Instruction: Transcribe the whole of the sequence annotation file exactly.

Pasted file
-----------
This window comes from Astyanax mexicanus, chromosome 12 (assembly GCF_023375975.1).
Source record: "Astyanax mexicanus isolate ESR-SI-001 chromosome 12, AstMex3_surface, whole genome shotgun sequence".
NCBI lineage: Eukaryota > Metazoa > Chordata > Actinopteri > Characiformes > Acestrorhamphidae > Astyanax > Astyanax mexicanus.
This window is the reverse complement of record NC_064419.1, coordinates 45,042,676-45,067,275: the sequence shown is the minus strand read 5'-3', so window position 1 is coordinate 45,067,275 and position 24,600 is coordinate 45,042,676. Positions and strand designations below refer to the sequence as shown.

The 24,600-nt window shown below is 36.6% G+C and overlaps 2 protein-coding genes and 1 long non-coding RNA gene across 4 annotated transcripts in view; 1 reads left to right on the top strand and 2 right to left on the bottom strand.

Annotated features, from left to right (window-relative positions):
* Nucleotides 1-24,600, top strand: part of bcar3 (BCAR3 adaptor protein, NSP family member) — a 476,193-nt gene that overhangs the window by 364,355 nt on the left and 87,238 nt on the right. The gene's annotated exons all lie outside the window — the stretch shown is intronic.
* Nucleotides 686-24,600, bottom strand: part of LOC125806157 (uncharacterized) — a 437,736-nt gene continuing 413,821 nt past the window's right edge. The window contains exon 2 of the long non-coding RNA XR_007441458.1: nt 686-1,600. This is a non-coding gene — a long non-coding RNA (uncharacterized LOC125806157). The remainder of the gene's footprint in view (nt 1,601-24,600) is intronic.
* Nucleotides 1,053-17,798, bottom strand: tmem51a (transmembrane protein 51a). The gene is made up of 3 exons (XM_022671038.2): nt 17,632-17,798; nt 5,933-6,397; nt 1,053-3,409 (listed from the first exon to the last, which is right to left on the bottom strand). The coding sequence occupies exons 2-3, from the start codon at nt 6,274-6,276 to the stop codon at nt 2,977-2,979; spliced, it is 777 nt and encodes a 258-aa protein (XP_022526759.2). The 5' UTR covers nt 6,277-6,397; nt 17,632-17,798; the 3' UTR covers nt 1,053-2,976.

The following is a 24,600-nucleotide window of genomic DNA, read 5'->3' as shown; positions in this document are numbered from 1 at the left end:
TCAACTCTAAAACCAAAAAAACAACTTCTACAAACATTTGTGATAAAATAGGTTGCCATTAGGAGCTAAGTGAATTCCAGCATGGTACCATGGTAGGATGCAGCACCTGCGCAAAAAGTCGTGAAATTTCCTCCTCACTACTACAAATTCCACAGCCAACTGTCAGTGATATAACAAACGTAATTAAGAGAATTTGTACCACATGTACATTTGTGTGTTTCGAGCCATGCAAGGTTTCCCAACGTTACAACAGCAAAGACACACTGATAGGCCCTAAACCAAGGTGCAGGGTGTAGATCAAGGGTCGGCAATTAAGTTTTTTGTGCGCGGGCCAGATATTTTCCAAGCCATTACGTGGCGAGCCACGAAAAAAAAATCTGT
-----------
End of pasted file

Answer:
This window comes from Astyanax mexicanus, chromosome 12 (assembly GCF_023375975.1).
Source record: "Astyanax mexicanus isolate ESR-SI-001 chromosome 12, AstMex3_surface, whole genome shotgun sequence".
NCBI lineage: Eukaryota > Metazoa > Chordata > Actinopteri > Characiformes > Acestrorhamphidae > Astyanax > Astyanax mexicanus.
This window is the reverse complement of record NC_064419.1, coordinates 45,042,676-45,067,275: the sequence shown is the minus strand read 5'-3', so window position 1 is coordinate 45,067,275 and position 24,600 is coordinate 45,042,676. Positions and strand designations below refer to the sequence as shown.

The 24,600-nt window shown below is 36.6% G+C and overlaps 2 protein-coding genes and 1 long non-coding RNA gene across 4 annotated transcripts in view; 1 reads left to right on the top strand and 2 right to left on the bottom strand.

Annotated features, from left to right (window-relative positions):
* Nucleotides 1-24,600, top strand: part of bcar3 (BCAR3 adaptor protein, NSP family member) — a 476,193-nt gene that overhangs the window by 364,355 nt on the left and 87,238 nt on the right. The gene's annotated exons all lie outside the window — the stretch shown is intronic.
* Nucleotides 686-24,600, bottom strand: part of LOC125806157 (uncharacterized) — a 437,736-nt gene continuing 413,821 nt past the window's right edge. The window contains exon 2 of the long non-coding RNA XR_007441458.1: nt 686-1,600. This is a non-coding gene — a long non-coding RNA (uncharacterized LOC125806157). The remainder of the gene's footprint in view (nt 1,601-24,600) is intronic.
* Nucleotides 1,053-17,798, bottom strand: tmem51a (transmembrane protein 51a). The gene is made up of 3 exons (XM_022671038.2): nt 17,632-17,798; nt 5,933-6,397; nt 1,053-3,409 (listed from the first exon to the last, which is right to left on the bottom strand). The coding sequence occupies exons 2-3, from the start codon at nt 6,274-6,276 to the stop codon at nt 2,977-2,979; spliced, it is 777 nt and encodes a 258-aa protein (XP_022526759.2). The 5' UTR covers nt 6,277-6,397; nt 17,632-17,798; the 3' UTR covers nt 1,053-2,976.

The following is a 24,600-nucleotide window of genomic DNA, read 5'->3' as shown; positions in this document are numbered from 1 at the left end:
TCAACTCTAAAACCAAAAAAACAACTTCTACAAACATTTGTGATAAAATAGGTTGCCATTAGGAGCTAAGTGAATTCCAGCATGGTACCATGGTAGGATGCAGCACCTGCGCAAAAAGTCGTGAAATTTCCTCCTCACTACTACAAATTCCACAGCCAACTGTCAGTGATATAACAAACGTAATTAAGAGAATTTGTACCACATGTACATTTGTGTGTTTCGAGCCATGCAAGGTTTCCCAACGTTACAACAGCAAAGACACACTGATAGGCCCTAAACCAAGGTGCAGGGTGTAGATCAAGGGTCGGCAATTAAGTTTTTTGTGCGCGGGCCAGATATTTTCCAAGCCATTACGTGGCGAGCCACGAAAAAAAAATCTGT